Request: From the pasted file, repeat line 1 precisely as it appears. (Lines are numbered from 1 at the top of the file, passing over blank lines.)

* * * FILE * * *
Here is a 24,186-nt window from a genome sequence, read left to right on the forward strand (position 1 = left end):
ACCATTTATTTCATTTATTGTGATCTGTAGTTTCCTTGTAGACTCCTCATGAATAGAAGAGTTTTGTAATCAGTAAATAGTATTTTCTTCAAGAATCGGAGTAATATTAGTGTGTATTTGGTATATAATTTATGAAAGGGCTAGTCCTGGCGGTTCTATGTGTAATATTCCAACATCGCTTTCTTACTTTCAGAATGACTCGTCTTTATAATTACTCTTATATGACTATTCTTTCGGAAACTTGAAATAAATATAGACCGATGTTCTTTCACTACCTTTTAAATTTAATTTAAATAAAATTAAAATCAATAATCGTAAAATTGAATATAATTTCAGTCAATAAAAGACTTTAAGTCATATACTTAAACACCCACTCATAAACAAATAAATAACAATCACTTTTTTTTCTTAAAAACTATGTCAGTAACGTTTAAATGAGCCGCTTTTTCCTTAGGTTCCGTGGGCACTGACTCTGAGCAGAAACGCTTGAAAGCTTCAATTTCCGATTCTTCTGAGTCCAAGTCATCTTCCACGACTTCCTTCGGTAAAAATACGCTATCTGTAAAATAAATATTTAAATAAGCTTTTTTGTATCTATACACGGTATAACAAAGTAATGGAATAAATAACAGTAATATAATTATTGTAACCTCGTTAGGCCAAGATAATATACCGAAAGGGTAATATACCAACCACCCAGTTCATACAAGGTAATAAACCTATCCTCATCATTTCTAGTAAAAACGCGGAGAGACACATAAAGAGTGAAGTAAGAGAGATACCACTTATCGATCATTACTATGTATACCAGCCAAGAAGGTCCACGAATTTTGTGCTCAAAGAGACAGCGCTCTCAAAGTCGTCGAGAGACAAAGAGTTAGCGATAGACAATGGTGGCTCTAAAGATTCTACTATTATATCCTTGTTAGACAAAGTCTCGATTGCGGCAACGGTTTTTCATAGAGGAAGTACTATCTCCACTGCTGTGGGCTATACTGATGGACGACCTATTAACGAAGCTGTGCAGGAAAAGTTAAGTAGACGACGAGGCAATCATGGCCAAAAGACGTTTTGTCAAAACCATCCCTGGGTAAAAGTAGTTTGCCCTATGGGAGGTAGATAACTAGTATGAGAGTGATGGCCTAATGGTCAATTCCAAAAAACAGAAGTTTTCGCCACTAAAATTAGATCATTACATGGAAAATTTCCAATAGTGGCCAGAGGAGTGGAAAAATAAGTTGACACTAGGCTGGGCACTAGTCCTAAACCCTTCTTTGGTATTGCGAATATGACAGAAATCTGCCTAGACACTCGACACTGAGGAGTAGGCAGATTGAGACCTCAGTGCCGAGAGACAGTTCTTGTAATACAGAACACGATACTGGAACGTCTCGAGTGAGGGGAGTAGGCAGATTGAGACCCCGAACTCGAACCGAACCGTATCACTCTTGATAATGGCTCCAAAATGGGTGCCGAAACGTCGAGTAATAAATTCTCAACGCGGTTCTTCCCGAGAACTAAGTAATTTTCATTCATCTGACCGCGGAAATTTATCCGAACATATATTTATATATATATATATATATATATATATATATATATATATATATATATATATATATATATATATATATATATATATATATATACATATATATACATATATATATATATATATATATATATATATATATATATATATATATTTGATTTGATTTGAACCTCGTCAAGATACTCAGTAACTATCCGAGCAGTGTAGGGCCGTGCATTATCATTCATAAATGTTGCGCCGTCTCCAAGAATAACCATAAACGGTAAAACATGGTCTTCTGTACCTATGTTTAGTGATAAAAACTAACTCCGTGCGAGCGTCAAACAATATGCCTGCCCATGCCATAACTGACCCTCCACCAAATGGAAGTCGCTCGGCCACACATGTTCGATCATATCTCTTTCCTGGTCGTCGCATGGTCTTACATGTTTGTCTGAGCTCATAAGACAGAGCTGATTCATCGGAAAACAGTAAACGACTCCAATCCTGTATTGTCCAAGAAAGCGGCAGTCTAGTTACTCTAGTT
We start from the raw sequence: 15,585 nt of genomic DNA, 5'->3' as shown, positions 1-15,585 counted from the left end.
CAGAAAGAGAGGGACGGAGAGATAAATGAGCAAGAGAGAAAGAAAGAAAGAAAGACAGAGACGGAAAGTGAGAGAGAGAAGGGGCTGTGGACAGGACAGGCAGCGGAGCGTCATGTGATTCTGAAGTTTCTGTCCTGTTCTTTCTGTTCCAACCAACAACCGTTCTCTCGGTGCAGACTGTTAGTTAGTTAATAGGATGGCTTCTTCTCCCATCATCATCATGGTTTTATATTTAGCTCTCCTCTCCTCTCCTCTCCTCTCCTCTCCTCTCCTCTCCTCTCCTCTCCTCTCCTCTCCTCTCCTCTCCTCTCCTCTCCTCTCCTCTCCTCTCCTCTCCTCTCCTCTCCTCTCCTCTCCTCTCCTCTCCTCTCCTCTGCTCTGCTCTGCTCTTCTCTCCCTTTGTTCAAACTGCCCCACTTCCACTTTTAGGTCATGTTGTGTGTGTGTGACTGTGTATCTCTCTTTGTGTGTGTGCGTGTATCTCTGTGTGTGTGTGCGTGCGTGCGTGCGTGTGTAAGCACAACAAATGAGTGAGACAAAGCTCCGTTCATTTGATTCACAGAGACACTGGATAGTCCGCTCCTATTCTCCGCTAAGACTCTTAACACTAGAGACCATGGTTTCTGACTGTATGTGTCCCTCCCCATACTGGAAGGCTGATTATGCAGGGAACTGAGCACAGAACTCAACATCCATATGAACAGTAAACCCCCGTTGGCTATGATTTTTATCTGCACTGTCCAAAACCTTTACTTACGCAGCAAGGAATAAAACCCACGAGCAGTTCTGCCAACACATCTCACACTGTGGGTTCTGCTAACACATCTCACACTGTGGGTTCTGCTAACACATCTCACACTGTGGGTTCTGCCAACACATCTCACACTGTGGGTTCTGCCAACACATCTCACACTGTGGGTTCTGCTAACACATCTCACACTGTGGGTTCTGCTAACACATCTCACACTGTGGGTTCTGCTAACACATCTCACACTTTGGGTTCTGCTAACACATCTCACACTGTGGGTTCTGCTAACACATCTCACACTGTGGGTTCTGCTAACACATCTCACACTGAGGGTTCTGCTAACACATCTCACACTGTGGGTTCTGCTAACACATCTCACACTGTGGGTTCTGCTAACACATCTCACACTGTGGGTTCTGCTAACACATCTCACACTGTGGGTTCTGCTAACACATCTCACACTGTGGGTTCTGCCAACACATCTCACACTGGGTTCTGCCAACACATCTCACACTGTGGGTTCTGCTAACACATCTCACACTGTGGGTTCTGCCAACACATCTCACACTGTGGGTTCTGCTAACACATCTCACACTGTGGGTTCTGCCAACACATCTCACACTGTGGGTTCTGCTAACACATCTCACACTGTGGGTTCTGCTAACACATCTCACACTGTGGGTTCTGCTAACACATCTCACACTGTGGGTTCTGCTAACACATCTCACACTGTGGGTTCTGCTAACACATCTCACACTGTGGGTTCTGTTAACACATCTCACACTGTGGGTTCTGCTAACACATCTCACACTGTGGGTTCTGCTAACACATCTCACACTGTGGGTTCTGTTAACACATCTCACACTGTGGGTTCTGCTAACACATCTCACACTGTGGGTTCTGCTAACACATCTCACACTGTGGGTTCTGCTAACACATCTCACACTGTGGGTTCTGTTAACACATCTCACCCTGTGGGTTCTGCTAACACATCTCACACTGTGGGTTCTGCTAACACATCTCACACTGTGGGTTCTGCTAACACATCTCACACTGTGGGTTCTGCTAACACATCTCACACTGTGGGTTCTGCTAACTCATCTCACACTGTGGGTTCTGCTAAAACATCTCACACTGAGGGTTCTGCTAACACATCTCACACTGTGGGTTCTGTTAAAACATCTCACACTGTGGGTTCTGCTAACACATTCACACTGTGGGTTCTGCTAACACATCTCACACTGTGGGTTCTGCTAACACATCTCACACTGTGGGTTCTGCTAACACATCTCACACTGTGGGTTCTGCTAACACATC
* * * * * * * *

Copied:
Here is a 24,186-nt window from a genome sequence, read left to right on the forward strand (position 1 = left end):